‘First, office-holders must expect to give full particulars in order to justify the amount of any claim for remuneration. If they seek to be remunerated upon, or partly upon, the basis of time spent in the performance of their duties they must do significantly more than list the total number of hours spent by them or other fee-earning members of their staff and multiply this total by a sum claimed to be the charging rate of the individual whose time was spent. They must explain the nature of each main task undertaken, the considerations which led them to embark upon that task and, if the task proved more difficult or expensive to perform than at first expected, to persevere in it. The time spent needs to be linked to this explanation, so that it can be seen what time was devoted to each task. The amount of detail which needs to be provided will, however, be proportionate to the case.’
25. And later (at p. 649):
      ‘Second, office-holders must keep proper records of what they have done and why they have done it. Without contemporaneous records of this kind they will be in difficulty in discharging their duty to account. While a retrospective reconstruction of what has happened may have to be looked at if there is no better source of information, it is unlikely to be as reliable as contemporaneous record. Office-holders whose records are inadequate are liable to find that doubts are resolved against them because they are unable to fulfil their duty to account for what they have received and to justify their claim to retain part of it for themselves by way of remuneration.’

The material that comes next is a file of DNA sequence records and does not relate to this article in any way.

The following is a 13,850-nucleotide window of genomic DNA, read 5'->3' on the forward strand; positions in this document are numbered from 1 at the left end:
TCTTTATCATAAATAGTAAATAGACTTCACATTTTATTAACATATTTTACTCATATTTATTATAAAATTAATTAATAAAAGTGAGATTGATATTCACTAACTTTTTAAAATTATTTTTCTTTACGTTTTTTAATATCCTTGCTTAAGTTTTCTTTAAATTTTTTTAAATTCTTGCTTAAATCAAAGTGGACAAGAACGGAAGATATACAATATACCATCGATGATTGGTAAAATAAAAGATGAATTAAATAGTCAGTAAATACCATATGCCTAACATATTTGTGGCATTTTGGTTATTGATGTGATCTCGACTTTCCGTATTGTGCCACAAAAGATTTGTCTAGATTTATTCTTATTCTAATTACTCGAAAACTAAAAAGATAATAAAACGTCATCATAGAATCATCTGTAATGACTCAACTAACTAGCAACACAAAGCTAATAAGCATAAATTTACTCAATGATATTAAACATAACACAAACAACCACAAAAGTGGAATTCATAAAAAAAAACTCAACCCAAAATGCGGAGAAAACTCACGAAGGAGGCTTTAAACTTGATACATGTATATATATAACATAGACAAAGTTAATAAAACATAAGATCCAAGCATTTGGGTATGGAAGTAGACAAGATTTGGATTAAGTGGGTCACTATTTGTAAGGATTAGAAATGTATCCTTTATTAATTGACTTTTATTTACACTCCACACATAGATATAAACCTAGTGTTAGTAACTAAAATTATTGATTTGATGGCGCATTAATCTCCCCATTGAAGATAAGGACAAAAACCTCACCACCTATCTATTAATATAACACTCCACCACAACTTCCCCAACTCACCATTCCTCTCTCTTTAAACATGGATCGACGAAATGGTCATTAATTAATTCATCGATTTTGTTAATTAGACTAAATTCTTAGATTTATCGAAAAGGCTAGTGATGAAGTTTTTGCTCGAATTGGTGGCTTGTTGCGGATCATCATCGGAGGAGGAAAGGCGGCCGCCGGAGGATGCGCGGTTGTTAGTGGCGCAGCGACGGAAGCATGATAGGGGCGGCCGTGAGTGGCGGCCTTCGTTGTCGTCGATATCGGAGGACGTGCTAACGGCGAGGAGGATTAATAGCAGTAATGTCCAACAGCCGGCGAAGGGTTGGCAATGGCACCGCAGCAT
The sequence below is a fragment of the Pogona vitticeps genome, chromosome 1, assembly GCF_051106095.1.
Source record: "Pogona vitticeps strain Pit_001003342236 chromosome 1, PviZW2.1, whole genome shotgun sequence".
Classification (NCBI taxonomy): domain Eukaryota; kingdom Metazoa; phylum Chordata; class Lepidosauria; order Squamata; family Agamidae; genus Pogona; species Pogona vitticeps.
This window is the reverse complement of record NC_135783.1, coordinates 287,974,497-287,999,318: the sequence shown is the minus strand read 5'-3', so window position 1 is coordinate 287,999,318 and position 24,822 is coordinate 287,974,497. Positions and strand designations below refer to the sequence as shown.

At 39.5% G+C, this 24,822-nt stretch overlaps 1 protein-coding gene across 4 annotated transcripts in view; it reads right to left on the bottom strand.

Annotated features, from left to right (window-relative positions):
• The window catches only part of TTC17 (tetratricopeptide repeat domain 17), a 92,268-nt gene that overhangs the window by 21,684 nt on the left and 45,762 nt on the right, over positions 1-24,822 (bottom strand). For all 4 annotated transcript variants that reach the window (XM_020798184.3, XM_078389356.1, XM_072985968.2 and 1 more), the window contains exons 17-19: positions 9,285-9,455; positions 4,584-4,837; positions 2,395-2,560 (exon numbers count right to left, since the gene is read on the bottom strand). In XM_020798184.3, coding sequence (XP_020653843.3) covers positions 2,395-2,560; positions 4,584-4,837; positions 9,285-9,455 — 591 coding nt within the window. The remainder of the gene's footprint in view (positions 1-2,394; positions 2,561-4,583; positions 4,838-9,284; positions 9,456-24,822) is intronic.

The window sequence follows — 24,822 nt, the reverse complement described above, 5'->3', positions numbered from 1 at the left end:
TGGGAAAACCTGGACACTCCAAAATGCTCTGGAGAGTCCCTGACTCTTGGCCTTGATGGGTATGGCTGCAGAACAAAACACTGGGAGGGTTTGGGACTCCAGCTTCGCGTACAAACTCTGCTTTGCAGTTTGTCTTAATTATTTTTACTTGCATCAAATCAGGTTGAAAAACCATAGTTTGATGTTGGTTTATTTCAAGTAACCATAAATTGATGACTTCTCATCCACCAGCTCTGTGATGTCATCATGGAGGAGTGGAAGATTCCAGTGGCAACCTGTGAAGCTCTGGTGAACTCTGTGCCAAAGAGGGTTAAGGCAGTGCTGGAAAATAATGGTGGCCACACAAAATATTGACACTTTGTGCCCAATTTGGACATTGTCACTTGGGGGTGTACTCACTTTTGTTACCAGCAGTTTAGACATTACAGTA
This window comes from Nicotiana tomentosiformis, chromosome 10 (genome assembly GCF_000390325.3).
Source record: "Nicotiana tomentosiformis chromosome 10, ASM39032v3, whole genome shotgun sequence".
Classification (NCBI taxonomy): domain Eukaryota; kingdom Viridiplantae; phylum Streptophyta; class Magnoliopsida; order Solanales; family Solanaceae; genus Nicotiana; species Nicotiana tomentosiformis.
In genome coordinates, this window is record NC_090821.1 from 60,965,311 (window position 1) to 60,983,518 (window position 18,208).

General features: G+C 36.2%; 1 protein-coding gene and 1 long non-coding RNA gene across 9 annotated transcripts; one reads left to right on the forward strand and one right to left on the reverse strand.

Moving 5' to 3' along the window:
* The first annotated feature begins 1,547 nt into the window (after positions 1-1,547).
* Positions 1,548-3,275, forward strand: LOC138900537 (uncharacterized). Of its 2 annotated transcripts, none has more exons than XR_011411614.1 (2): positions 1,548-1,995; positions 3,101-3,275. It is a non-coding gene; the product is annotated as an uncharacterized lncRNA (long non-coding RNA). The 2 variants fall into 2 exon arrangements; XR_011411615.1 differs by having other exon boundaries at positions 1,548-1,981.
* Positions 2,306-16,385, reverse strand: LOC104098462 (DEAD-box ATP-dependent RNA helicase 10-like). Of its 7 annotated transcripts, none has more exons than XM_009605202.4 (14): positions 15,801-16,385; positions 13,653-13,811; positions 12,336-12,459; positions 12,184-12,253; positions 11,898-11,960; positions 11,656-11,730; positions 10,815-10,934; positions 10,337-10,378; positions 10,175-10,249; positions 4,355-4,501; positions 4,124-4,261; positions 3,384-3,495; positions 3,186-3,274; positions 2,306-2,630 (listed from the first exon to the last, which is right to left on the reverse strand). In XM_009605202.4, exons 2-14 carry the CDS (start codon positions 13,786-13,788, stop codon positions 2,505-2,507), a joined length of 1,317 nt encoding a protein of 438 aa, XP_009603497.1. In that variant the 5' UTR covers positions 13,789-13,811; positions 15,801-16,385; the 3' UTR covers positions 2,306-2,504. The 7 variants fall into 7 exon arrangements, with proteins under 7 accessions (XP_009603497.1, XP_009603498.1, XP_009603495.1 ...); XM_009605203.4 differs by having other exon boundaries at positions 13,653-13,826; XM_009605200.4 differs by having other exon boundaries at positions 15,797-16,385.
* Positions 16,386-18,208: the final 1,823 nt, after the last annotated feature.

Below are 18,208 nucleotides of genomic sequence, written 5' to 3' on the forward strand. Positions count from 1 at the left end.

26. I accept those principles as correct.

27. For my part, I can well understand that it is not ‘the norm’ to require liquidators to provide schedules containing a breakdown of time per topic or, in particular, to require liquidators to provide time sheets in support of an application for fees. That may be the position for many reasons. The limited scale or prospects of certain liquidations might not warrant it. The necessary time recording systems might not be in place. In such cases, a direction to produce time sheets in support of a fee application could well be unreasonable or unwarranted.

28. However, in each case the court must strike a balance between, on the one hand, requiring the provision of a level of information or documentation sufficient to permit a representative creditor (such as the Revenue) and, ultimately, the court to form a view on what is reasonable remuneration and, on the other, not imposing unnecessary requirements that will result in extra work and expense in the liquidation without any, or any proportionate, benefit for creditors or contributories.

29. How is that balance to be struck in the present case? On one side of the scales, there is the information or documentation required to enable the respondent and the court to form a view on the reasonableness of the fees claimed by the applicant. The applicant says that the material in the appendix to his final report, considered in conjunction with the information set out in his reports as a whole, provides evidence at least equivalent to, if not more extensive than, that contained in his firm’s time sheets, were he to produce them. He may be right in that assertion or he may be wrong. The Revenue disputes it. The point is that, in the absence of disclosure of those time sheets, it is not possible for the Revenue, or any other creditor, to express a view in the matter or for the court to form a judgment. For that reason, I am satisfied that the provision of the documentation concerned is required for that purpose.